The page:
The Modern Proper

12 Venison Marinades from Ingredients Actually in Your Pantry Right Now

Italian, Greek, Korean Bulgogi, oh my!

If you're a true wild game fan, then you may think that venison steaks are best marinated with a sprinkle of salt and ground black pepper and shouldn't even think about bathing in an acidic sauce. While those who reside in the purist camp do have a fair point, there is always an exception to the rule. If you're looking for that exception, here it is: venison can absolutely benefit from being marinated. You just have to know the proper venison marinade to use for the job.

The real trick is knowing which marinade ingredients will give your meat the most flavor while tenderizing it to the ideal texture when cooked to medium rare. We've collected a few marinades for venison recipes that you can use to bring tenderness and flavor to your deer meat dish.

How to Marinade Deer Meat

So why would you even use a marinade in the first place? Well, besides adding additional flavor to your venison, marinades will infuse the muscle tissue with acidic enzymes to help break it down and add to the sensation of tenderness that is so enjoyable when you savor your meat. This is why lemon juice is such a popular marinating ingredient. In short, marinated venison steaks are more flavorful.

In particular, marinades will give an edge to your cooking when you are working with tougher cuts of meat such as leg and steaks. Naturally tender cuts such as venison backstrap and tenderloin (please note the name) really only need to be marinated when they come from older animals, particularly rutting bucks.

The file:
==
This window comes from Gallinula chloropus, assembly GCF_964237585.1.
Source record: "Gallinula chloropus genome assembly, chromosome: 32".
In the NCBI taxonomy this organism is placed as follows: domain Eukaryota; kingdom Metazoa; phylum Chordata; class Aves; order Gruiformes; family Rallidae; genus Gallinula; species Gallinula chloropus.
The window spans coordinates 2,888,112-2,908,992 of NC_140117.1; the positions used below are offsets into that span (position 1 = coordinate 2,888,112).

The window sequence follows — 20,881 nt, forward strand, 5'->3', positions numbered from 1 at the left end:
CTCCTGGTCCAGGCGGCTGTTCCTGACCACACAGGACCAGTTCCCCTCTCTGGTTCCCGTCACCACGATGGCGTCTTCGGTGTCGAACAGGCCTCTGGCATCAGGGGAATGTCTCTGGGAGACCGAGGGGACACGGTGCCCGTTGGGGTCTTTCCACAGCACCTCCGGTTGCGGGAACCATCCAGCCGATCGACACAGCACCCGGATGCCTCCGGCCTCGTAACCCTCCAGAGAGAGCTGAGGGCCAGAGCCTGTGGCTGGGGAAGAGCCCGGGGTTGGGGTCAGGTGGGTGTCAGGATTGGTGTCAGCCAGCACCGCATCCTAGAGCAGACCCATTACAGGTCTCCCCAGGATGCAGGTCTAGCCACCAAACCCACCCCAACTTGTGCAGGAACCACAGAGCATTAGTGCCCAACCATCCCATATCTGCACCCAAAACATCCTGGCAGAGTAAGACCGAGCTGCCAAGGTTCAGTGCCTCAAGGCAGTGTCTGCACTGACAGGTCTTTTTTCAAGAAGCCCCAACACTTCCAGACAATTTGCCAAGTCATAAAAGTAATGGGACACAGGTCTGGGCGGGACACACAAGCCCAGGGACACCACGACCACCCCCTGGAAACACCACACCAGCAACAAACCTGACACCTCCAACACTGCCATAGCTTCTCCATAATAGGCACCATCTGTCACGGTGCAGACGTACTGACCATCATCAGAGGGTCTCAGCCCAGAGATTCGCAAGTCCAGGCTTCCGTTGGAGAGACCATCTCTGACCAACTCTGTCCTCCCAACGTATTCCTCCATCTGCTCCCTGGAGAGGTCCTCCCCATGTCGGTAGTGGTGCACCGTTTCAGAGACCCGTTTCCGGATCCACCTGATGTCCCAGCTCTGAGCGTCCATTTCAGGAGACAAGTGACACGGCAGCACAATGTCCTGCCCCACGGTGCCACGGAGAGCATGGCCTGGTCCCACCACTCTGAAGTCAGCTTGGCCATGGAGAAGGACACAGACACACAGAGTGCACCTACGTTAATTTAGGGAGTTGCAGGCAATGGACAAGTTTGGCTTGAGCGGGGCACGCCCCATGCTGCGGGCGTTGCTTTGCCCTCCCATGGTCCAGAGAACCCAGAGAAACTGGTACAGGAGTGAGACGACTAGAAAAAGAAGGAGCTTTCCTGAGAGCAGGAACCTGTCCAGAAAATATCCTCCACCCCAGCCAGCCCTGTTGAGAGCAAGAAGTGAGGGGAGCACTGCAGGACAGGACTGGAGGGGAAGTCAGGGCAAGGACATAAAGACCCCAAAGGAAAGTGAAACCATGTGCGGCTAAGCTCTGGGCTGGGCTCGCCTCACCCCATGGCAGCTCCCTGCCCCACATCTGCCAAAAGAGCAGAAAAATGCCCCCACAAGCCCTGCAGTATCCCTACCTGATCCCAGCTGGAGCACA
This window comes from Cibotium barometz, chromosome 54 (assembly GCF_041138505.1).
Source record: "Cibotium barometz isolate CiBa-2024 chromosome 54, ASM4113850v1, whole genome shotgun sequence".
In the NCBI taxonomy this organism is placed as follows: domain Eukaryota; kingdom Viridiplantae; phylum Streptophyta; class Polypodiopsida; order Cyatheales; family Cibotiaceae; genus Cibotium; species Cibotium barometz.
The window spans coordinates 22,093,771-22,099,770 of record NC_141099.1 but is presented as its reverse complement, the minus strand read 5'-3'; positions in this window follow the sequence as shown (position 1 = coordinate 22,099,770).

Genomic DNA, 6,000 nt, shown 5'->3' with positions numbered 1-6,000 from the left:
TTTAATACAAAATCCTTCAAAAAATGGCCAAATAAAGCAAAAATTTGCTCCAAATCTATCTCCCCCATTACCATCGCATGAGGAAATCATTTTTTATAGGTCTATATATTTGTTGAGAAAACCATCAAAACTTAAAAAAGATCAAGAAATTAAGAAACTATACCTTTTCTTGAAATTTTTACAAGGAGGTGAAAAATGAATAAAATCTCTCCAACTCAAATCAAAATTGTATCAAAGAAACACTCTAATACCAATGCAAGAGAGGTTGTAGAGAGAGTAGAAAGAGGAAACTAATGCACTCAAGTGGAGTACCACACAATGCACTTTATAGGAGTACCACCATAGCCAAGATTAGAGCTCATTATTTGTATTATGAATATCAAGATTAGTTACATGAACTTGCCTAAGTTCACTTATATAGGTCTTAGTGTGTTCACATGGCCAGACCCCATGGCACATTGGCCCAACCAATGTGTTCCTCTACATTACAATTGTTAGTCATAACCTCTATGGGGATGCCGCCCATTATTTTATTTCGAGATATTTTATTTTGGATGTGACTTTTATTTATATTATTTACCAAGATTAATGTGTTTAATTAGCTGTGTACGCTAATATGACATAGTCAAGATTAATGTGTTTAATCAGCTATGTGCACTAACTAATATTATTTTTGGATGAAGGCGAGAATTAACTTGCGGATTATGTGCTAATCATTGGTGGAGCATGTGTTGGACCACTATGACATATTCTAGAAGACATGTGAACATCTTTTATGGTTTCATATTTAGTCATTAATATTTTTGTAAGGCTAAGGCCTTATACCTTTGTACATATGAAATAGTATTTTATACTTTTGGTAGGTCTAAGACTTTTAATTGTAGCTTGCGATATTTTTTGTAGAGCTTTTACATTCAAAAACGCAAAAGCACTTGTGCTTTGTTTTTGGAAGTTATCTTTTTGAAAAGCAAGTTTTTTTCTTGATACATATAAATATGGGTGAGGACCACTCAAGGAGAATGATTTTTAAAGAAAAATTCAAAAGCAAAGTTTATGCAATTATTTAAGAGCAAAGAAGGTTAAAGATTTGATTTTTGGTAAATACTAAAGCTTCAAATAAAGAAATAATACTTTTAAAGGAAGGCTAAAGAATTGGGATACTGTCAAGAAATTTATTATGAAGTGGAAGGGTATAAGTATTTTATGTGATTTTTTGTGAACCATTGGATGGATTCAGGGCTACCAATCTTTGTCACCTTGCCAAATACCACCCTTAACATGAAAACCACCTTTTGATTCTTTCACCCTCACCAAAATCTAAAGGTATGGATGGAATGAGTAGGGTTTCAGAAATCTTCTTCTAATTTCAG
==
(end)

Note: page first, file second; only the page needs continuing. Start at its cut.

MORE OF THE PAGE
However, be aware that a marinade will not penetrate deer meat such as venison roast in the same fashion that a heavy-duty salt-based brine will, and a marinade will not tenderize silverskin or connective tissue. A marinade will penetrate the muscle tissue of most meats for up to 1/8 of an inch during the course of a day; it's the time in the acid that really tenderizes the meat. So if your meat is extremely tough, you may want to consider another approach to tenderization.

Marinate your venison in the refrigerator, not at room temperature, especially if your marinating time is anything over 30 minutes. If you want to use the marinade as a sauce, you can boil it at high heat for at least five minutes, but it's better and safer to make a double batch and save half of it for use as a sauce during or after cooking.

Marinades are an effective choice to add both flavor and tenderness to your venison. So grab a plastic bag or two and let's get some marinated venison on the table.

1. Italian Dressing Marinade

Sure, you could use it on your salad. But why waste such a great sauce on your plate's garnish. We all know, that the meat is the star of the show and should get the best treatment! Also, don't just think you can pour sauce out of a jar from a grocery store and call it Italian dressing. No, no. You need to experience this marinade recipe when it's made from scratch, especially with good-quality olive oil.

Get the recipe here.

2. Soy Sauce Marinade

If you like Asian flavors, but don't like them to overtake your dishes, then a soy sauce marinade will be a happy choice. Lemon and garlic cloves (or lemon juice and garlic powder, if you're in a pinch) cut the more distinct flavor of soy sauce to create a nice balance of sour and umami flavors. This is the perfect marinade to give the familiar taste of venison just that little extra something.

Get the recipe here.

3. Teriyaki Venison Marinade

If you've ever used a marinade, you've probably used teriyaki. Although you can use store-bought sauces, often they are too sweet and overpower the nuances of your venison. Instead, try a homemade version. It will complement instead of overpowering the flavor of your meat and you may find that it gives you a whole new outlook on this classic sauce. If you're concerned about the high sodium content in soy sauce, use a low sodium soy sauce instead.